(Editor’s note: This is the sixth installment in a new series that takes a look at how recent graduates’ (class of 2020) lives were turned upside down due to the COVID-19 pandemic.)
Mental health is a key component to one’s life.
The way one deals with emotions, psychological and social well-being, can completely change the way one acts towards another person.
During times like these, where there is so much uncertainty due to the COVID-19 pandemic, mental health has become even more important.
Yet, despite a renewed focus on getting help to those who need it, a stigma still surrounds those who do. That hasn’t stopped recent Gunnison High School graduate Natalie Brauch from wanting to one day become a clinical psychiatrist.
“I've met a lot of people and been friends with a lot of people who spent a lot of their lives struggling mentally,” said Brauch. “It's starting to fade now but there's a large stigma around psychiatry, when really it's like going to the doctor for your head. I've met people who didn't even realize that was an option.”
The passion and desire Brauch has for helping people was put on hold when the COVID-19 pandemic hit. However like many, Brauch has taken this time to focus her attention on being there for her friends.
“It made me focus more on my friends because I no longer had as much exposure to strangers. I've just been trying to stick by my friends and when they have problems,” said Brauch. “It's made it a little bit more difficult to help people, but I've still been trying.”
Brauch will be attending Colorado State University in the fall — taking classes partially online and on campus — while she is undecided at the moment, she is leaning towards majoring in biology and health science.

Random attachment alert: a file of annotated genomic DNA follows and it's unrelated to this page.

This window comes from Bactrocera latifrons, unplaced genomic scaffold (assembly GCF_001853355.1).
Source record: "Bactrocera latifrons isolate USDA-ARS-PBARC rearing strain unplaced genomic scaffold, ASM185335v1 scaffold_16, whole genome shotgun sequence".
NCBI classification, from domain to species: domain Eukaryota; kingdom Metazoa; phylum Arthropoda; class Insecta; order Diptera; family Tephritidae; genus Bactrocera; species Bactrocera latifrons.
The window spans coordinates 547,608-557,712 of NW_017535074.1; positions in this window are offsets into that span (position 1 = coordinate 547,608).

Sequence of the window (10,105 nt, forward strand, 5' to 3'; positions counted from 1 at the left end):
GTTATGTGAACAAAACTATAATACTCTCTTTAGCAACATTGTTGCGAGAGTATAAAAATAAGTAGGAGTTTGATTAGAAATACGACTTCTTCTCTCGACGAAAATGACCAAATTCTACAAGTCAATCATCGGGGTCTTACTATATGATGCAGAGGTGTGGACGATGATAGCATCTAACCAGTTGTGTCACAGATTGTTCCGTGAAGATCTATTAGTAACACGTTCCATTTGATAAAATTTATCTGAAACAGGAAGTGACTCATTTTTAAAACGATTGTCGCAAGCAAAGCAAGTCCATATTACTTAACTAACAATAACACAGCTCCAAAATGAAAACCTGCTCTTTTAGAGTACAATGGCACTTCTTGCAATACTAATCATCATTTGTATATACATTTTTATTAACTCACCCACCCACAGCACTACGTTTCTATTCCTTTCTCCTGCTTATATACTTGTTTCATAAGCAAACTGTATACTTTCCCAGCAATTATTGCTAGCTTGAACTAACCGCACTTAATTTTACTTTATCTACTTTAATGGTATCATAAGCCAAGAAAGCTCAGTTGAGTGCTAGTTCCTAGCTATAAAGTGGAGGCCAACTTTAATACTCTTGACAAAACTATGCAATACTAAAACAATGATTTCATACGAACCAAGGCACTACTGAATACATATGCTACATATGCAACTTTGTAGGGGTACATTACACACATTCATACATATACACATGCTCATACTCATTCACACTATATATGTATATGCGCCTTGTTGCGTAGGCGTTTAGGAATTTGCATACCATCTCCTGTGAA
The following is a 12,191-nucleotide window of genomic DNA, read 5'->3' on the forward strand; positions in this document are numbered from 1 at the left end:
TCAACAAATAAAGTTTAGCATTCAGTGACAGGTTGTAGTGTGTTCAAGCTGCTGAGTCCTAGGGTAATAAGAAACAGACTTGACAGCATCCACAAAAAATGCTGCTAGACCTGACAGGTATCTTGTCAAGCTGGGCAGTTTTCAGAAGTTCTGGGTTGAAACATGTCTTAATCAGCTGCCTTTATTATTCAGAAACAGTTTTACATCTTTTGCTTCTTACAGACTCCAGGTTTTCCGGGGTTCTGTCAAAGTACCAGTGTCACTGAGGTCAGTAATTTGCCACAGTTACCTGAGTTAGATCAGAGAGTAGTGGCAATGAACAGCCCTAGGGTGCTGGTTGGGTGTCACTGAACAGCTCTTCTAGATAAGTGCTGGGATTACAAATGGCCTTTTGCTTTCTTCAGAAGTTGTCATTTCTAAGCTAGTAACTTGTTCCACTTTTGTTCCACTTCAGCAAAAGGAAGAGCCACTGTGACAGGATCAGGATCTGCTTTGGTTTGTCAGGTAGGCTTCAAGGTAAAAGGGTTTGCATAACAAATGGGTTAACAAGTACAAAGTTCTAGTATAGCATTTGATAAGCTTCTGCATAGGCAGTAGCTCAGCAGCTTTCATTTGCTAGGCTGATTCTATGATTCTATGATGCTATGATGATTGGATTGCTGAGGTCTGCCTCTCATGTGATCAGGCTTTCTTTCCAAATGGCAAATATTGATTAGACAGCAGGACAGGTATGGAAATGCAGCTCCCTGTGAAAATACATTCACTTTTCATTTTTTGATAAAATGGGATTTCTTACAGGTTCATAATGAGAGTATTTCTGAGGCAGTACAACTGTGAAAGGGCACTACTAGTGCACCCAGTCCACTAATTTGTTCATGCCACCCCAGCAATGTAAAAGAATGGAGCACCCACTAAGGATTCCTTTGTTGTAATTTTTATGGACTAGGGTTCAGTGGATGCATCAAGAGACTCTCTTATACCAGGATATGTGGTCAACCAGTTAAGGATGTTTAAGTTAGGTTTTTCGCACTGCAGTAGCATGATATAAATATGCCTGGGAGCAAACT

The curriculum will put her on the right path of becoming a clinical psychiatrist, and set her up to pursue another passion of hers — fantasy science fiction writing.
“My ultimate goal would be to become a fantasy science fiction author, which having a degree in biology would help with writing more accurately,” said Brauch. “I've always been a fan of J.R.R. Tolkien and he did some pretty cool stuff with his stories in his field of linguistics, and so I thought it would be interesting to do biologically accurate science fiction to the extent it's possible.”
Brauch discovered the passion to write in second grade, when she decided to write her first book, which was 10 pages in a notebook.
“I was really proud of it at the time,” said Brauch.
That passion continued to grow over the years, and resulted in Brauch writing every night at one point.
“For a while I was writing more than a 1,000 words a night,” said Brauch. “But now I tend to just write when inspiration hits me … which is still pretty often.”
Over the course of the COVID-19 pandemic, Brauch has written 12 short stories, in addition to longer form and incomplete work. On top of helping people and improving her writing skills during the COVID-19 pandemic, Brauch has also started to learn how to cook new dishes, and started playing the piano again, skills she will take with her this fall.
(Brandon Warr can be contacted at 970.641.1414 or firstname.lastname@example.org.)